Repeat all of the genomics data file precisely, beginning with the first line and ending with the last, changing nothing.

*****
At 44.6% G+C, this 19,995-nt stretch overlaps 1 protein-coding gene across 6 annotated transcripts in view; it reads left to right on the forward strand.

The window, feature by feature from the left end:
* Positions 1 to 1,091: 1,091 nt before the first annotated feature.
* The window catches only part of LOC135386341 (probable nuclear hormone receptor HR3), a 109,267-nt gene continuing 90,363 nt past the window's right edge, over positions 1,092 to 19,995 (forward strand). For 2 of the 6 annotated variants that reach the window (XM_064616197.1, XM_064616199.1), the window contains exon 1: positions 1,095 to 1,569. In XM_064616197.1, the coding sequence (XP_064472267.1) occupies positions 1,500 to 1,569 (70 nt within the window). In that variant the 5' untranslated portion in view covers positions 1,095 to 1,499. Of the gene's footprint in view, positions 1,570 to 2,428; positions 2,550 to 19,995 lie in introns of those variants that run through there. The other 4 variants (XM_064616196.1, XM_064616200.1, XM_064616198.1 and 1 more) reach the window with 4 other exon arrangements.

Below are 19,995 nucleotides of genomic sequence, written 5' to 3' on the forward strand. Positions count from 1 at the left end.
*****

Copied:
At 44.6% G+C, this 19,995-nt stretch overlaps 1 protein-coding gene across 6 annotated transcripts in view; it reads left to right on the forward strand.

The window, feature by feature from the left end:
* Positions 1 to 1,091: 1,091 nt before the first annotated feature.
* The window catches only part of LOC135386341 (probable nuclear hormone receptor HR3), a 109,267-nt gene continuing 90,363 nt past the window's right edge, over positions 1,092 to 19,995 (forward strand). For 2 of the 6 annotated variants that reach the window (XM_064616197.1, XM_064616199.1), the window contains exon 1: positions 1,095 to 1,569. In XM_064616197.1, the coding sequence (XP_064472267.1) occupies positions 1,500 to 1,569 (70 nt within the window). In that variant the 5' untranslated portion in view covers positions 1,095 to 1,499. Of the gene's footprint in view, positions 1,570 to 2,428; positions 2,550 to 19,995 lie in introns of those variants that run through there. The other 4 variants (XM_064616196.1, XM_064616200.1, XM_064616198.1 and 1 more) reach the window with 4 other exon arrangements.

Below are 19,995 nucleotides of genomic sequence, written 5' to 3' on the forward strand. Positions count from 1 at the left end.